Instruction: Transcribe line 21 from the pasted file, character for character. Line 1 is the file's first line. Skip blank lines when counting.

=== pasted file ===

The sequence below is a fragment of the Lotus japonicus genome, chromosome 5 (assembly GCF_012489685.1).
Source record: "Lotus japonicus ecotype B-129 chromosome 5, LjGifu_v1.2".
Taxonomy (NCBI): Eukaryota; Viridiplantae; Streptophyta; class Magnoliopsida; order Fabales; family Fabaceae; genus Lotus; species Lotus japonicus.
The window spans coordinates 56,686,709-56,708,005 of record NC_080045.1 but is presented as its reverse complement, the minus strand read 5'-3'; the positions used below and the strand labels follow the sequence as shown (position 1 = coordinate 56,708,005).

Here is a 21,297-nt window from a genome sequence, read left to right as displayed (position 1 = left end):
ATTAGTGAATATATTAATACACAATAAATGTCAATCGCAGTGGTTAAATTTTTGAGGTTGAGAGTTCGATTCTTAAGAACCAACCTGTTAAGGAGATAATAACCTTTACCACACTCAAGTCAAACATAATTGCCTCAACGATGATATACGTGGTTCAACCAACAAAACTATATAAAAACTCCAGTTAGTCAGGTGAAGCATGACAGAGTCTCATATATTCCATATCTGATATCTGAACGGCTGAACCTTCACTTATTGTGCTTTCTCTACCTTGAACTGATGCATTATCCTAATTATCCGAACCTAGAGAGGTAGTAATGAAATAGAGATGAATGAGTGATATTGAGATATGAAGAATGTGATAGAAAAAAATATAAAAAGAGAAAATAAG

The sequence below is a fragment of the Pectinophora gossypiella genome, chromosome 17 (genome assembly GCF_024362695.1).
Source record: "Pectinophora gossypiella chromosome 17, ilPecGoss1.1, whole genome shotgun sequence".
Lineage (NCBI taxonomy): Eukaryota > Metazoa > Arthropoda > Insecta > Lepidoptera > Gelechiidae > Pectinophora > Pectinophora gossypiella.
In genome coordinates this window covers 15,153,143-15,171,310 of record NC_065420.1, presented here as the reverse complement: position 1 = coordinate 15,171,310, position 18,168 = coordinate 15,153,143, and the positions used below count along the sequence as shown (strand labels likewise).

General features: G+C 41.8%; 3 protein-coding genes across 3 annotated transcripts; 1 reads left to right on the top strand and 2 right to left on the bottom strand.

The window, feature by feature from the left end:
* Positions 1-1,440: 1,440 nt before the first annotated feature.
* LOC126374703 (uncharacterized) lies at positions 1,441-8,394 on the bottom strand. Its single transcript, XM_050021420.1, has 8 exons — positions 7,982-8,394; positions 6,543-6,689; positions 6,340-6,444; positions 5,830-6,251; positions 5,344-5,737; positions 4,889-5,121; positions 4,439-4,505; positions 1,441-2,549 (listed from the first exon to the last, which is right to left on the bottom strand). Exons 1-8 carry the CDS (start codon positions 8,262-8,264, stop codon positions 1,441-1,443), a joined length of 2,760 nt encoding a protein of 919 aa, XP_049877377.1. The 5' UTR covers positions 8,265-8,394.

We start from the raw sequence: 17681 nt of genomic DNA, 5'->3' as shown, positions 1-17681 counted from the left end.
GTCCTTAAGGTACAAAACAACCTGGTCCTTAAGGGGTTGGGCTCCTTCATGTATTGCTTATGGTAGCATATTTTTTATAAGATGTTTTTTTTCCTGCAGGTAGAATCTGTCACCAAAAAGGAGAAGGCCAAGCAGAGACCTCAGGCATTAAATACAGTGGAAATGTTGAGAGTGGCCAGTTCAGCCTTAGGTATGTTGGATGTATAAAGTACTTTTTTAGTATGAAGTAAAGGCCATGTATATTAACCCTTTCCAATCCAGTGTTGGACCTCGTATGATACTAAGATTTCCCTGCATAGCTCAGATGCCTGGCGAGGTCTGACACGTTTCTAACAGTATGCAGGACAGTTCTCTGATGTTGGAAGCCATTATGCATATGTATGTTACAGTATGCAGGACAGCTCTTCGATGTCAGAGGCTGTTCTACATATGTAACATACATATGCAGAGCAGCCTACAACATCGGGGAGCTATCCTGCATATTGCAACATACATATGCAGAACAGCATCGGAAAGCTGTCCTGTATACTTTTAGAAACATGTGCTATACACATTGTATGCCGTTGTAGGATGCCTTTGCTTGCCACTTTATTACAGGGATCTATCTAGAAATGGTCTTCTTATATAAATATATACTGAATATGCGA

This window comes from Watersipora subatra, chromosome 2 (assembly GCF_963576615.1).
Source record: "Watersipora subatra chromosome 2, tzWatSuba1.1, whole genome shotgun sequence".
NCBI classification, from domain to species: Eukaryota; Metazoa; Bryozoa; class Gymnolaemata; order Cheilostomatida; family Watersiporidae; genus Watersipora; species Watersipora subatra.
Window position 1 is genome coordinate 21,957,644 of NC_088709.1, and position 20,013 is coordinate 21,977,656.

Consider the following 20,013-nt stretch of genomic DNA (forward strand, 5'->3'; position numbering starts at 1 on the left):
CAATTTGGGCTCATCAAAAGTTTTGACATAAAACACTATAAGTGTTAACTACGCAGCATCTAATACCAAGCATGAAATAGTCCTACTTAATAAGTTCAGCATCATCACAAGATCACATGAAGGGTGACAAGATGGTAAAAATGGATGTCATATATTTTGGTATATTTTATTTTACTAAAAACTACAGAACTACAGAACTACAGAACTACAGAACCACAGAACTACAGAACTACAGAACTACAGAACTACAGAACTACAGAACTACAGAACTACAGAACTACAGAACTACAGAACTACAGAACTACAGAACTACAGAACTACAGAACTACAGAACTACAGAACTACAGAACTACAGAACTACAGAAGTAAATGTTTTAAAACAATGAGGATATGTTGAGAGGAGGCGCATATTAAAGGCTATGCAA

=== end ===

Consider the following 20,013-nt stretch of genomic DNA (forward strand, 5'->3'; position numbering starts at 1 on the left):